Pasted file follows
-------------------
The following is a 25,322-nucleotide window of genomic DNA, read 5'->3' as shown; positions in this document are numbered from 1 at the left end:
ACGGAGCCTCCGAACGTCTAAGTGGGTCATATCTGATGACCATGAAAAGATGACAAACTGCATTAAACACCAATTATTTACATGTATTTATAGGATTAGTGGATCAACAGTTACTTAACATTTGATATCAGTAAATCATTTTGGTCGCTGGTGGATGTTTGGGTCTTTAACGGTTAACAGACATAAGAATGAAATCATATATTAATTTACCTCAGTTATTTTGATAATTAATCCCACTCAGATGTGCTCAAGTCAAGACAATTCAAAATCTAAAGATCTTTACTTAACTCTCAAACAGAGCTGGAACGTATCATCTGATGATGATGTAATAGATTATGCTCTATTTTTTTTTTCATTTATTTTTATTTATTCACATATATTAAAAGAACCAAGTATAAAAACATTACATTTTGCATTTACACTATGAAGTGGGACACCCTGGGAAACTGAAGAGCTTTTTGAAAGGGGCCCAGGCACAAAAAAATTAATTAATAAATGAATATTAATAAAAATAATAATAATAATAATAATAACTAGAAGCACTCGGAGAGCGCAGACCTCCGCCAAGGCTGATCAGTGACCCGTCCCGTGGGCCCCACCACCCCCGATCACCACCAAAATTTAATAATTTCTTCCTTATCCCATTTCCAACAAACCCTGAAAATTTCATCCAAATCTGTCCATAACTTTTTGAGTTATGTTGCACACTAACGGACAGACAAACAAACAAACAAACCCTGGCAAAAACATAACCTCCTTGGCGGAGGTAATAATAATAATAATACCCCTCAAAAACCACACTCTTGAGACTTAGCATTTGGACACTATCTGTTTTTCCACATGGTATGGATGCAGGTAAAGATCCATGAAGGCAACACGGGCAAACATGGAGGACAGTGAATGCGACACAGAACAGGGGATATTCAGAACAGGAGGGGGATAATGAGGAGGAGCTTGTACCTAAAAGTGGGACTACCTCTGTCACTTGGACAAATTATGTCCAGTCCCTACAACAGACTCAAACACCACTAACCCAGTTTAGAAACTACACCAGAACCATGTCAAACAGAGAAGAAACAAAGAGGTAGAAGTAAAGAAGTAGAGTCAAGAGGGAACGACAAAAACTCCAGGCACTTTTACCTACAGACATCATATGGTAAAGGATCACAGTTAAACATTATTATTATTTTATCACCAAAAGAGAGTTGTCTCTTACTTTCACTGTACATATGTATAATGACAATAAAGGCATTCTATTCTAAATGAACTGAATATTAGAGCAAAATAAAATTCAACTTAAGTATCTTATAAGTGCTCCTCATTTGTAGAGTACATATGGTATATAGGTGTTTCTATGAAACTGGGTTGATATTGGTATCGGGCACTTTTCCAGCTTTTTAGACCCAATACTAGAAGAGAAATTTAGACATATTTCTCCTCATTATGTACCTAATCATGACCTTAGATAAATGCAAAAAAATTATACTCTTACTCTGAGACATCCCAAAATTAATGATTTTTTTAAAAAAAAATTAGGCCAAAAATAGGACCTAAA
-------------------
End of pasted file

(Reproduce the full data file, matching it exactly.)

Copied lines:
The following is a 25,322-nucleotide window of genomic DNA, read 5'->3' as shown; positions in this document are numbered from 1 at the left end:
ACGGAGCCTCCGAACGTCTAAGTGGGTCATATCTGATGACCATGAAAAGATGACAAACTGCATTAAACACCAATTATTTACATGTATTTATAGGATTAGTGGATCAACAGTTACTTAACATTTGATATCAGTAAATCATTTTGGTCGCTGGTGGATGTTTGGGTCTTTAACGGTTAACAGACATAAGAATGAAATCATATATTAATTTACCTCAGTTATTTTGATAATTAATCCCACTCAGATGTGCTCAAGTCAAGACAATTCAAAATCTAAAGATCTTTACTTAACTCTCAAACAGAGCTGGAACGTATCATCTGATGATGATGTAATAGATTATGCTCTATTTTTTTTTTCATTTATTTTTATTTATTCACATATATTAAAAGAACCAAGTATAAAAACATTACATTTTGCATTTACACTATGAAGTGGGACACCCTGGGAAACTGAAGAGCTTTTTGAAAGGGGCCCAGGCACAAAAAAATTAATTAATAAATGAATATTAATAAAAATAATAATAATAATAATAATAACTAGAAGCACTCGGAGAGCGCAGACCTCCGCCAAGGCTGATCAGTGACCCGTCCCGTGGGCCCCACCACCCCCGATCACCACCAAAATTTAATAATTTCTTCCTTATCCCATTTCCAACAAACCCTGAAAATTTCATCCAAATCTGTCCATAACTTTTTGAGTTATGTTGCACACTAACGGACAGACAAACAAACAAACAAACCCTGGCAAAAACATAACCTCCTTGGCGGAGGTAATAATAATAATAATACCCCTCAAAAACCACACTCTTGAGACTTAGCATTTGGACACTATCTGTTTTTCCACATGGTATGGATGCAGGTAAAGATCCATGAAGGCAACACGGGCAAACATGGAGGACAGTGAATGCGACACAGAACAGGGGATATTCAGAACAGGAGGGGGATAATGAGGAGGAGCTTGTACCTAAAAGTGGGACTACCTCTGTCACTTGGACAAATTATGTCCAGTCCCTACAACAGACTCAAACACCACTAACCCAGTTTAGAAACTACACCAGAACCATGTCAAACAGAGAAGAAACAAAGAGGTAGAAGTAAAGAAGTAGAGTCAAGAGGGAACGACAAAAACTCCAGGCACTTTTACCTACAGACATCATATGGTAAAGGATCACAGTTAAACATTATTATTATTTTATCACCAAAAGAGAGTTGTCTCTTACTTTCACTGTACATATGTATAATGACAATAAAGGCATTCTATTCTAAATGAACTGAATATTAGAGCAAAATAAAATTCAACTTAAGTATCTTATAAGTGCTCCTCATTTGTAGAGTACATATGGTATATAGGTGTTTCTATGAAACTGGGTTGATATTGGTATCGGGCACTTTTCCAGCTTTTTAGACCCAATACTAGAAGAGAAATTTAGACATATTTCTCCTCATTATGTACCTAATCATGACCTTAGATAAATGCAAAAAAATTATACTCTTACTCTGAGACATCCCAAAATTAATGATTTTTTTAAAAAAAAATTAGGCCAAAAATAGGACCTAAA